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Press release: The £500 Covid bonus benefit trap
The Chartered Institute of Taxation’s Low Incomes Tax Reform Group (LITRG) is warning that some of the lowest paid workers stand to benefit the least from the Scottish Government’s new £500 bonus payment to NHS and care workers if the payment is taxed.
First Minister Nicola Sturgeon announced at yesterday’s SNP conference that a one-off payment of £500 would be made to full-time NHS and adult social care workers in recognition of their work during the Coronavirus pandemic and called on the UK Government to make the payment tax-free.
However, LITRG said that because the payment is likely to be liable for tax as earnings, NHS and care workers receiving Universal Credit could see their benefits payments reduced as a result of the one-off payment.
For every extra £1 that a person receiving Universal Credit earns over and above their allowance, their benefit entitlement is usually reduced by 63p1.
It means that someone earning the median Scottish salary of £25,200 who also receives Universal Credit, could see the value of their bonus reduced from £500 to £123.95 once taxes and benefits are taken into account2.
Moira Kelly, chair of LITRG, said:
“We welcome that the Scottish Government has chosen to recognise the hard work of NHS and care staff during the pandemic, but it is important to point out that if the bonus is taxed, then those on some of the lowest incomes stand to benefit the least.
“For those receiving benefits like Tax Credits and Universal Credit, this would mean that any extra cash they receive may have a knock-on effect on the amount of benefit they are entitled to.
“As an example, someone receiving the median Scottish income of £25,200 could see their bonus reduced to £335 once tax and National Insurance is deducted.
“If they also received Universal Credit, then the value of the bonus would be reduced even further, to £123.95 because each additional £1 of earned net income sees Universal Credit reduced by 63 pence.
“Every taxpayer’s situation will be different, but the overall picture is that, unless the payment is made tax-free, recipients will end up with less than the headline amount, with some of those on the lowest incomes losing the most.”
Notes for editors
1. UK Government guidance on Universal Credit states: “The Universal Credit earnings taper rate is currently 63%. This means that for every £1 you earn over your work allowance (if you are eligible for one) your Universal Credit will be reduced by 63p. this amount will be deducted automatically from your Universal Credit payment.” (See Universal Credit earnings taper rate)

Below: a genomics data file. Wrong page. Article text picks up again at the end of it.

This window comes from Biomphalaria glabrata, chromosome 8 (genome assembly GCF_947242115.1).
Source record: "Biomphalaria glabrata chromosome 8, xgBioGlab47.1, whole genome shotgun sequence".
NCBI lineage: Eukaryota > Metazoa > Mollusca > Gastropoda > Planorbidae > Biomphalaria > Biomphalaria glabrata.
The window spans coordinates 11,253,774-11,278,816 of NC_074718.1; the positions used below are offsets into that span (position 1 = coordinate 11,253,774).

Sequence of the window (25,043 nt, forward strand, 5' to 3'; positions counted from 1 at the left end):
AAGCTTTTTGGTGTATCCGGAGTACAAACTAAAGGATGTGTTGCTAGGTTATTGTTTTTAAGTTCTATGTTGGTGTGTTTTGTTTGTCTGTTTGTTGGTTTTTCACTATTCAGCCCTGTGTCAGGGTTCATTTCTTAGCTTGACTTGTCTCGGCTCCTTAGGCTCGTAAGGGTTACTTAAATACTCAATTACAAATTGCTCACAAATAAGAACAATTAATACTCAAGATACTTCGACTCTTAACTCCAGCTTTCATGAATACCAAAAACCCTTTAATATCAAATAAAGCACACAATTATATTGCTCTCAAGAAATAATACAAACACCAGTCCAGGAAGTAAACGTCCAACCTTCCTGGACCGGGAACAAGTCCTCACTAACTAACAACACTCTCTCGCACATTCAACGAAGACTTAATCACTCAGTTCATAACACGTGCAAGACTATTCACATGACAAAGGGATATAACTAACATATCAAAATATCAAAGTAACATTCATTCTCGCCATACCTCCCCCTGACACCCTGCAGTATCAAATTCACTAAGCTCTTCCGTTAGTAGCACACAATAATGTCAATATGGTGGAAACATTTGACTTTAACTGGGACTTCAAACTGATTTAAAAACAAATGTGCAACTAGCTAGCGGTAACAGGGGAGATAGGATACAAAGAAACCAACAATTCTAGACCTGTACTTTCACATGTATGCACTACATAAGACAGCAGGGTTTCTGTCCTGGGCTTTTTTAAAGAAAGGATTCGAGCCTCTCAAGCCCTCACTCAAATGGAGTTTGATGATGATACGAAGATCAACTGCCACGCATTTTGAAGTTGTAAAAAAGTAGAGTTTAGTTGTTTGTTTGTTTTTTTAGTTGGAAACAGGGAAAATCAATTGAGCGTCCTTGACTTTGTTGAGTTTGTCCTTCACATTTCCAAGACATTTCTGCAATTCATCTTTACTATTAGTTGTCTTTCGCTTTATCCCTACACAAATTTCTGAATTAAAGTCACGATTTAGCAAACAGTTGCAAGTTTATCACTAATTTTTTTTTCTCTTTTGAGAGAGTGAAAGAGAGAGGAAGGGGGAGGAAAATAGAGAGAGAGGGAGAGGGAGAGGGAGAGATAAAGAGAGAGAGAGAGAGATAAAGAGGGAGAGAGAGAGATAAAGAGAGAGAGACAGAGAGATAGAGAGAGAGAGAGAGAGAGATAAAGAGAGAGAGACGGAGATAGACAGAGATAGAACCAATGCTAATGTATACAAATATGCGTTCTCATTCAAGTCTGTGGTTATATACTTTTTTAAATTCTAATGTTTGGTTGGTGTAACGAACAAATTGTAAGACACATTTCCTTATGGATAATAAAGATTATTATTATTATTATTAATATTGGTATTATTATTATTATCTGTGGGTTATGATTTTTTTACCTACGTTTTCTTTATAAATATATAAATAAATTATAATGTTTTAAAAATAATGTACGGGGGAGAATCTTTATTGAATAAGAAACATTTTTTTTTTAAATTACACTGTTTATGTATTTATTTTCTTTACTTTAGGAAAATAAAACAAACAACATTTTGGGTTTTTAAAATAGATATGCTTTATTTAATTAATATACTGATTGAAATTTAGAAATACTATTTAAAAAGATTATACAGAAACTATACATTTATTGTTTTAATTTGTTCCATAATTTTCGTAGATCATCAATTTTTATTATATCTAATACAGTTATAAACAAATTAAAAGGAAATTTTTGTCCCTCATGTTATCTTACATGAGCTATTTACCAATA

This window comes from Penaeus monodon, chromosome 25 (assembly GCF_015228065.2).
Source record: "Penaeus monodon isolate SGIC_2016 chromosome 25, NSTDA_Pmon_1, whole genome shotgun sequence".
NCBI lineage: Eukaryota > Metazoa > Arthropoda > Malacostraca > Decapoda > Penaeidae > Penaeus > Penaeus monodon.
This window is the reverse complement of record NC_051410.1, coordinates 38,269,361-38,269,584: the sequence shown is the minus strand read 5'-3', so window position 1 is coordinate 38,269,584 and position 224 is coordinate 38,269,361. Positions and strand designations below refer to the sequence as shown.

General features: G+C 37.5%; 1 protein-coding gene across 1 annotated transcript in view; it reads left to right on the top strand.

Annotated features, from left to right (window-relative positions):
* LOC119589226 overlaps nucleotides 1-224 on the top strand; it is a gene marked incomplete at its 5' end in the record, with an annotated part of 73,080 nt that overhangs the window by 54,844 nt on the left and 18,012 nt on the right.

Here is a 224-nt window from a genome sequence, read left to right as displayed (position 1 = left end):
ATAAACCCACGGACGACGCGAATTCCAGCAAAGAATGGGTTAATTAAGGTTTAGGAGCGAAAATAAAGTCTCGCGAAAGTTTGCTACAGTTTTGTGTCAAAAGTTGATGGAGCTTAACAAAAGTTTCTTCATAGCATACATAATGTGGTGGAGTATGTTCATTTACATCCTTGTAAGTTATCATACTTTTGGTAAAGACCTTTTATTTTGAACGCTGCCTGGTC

2. The median income figure is taken from The Scottish Government’s Income Tax Policy in the 2020-21 Budget: Analytical Note on Impacts on Income Levels and Equality since 2016-17.
A person earning £25,200 a year receiving the payment would pay £105 in income tax, and a further £60 in National Insurance on this payment. The value of the bonus would be £335 once these deductions are made.
A single parent with 2 children, with £150 per week childcare costs and £700 in private rent, with a salary of £25,200 would be entitled to approximately £1,020 per month in Universal Credit (UC).
If the £500 bonus payment is treated as earnings for tax purposes, the net amount of the bonus after tax and NI will be £335. It is likely that this will be added to the UC claimant’s earnings for that month and the UC taper rate of 63% would reduce the value of the payment by a further £211.05.
This means that the value of the bonus payment would be £123.95.
3. Low Incomes Tax Reform Group
The LITRG is an initiative of the Chartered Institute of Taxation (CIOT) to give a voice to the unrepresented. Since 1998 LITRG has been working to improve the policy and processes of the tax, tax credits and associated welfare systems for the benefit of those on low incomes.
The CIOT is the leading professional body in the United Kingdom concerned solely with taxation. The CIOT is an educational charity, promoting education and study of the administration and practice of taxation. One of our key aims is to work for a better, more efficient, tax system for all affected by it – taxpayers, their advisers and the authorities. The CIOT’s work covers all aspects of taxation, including direct and indirect taxes and duties. The CIOT’s 19,000 members have the practising title of ‘Chartered Tax Adviser’ and the designatory letters ‘CTA’, to represent the leading tax qualification.
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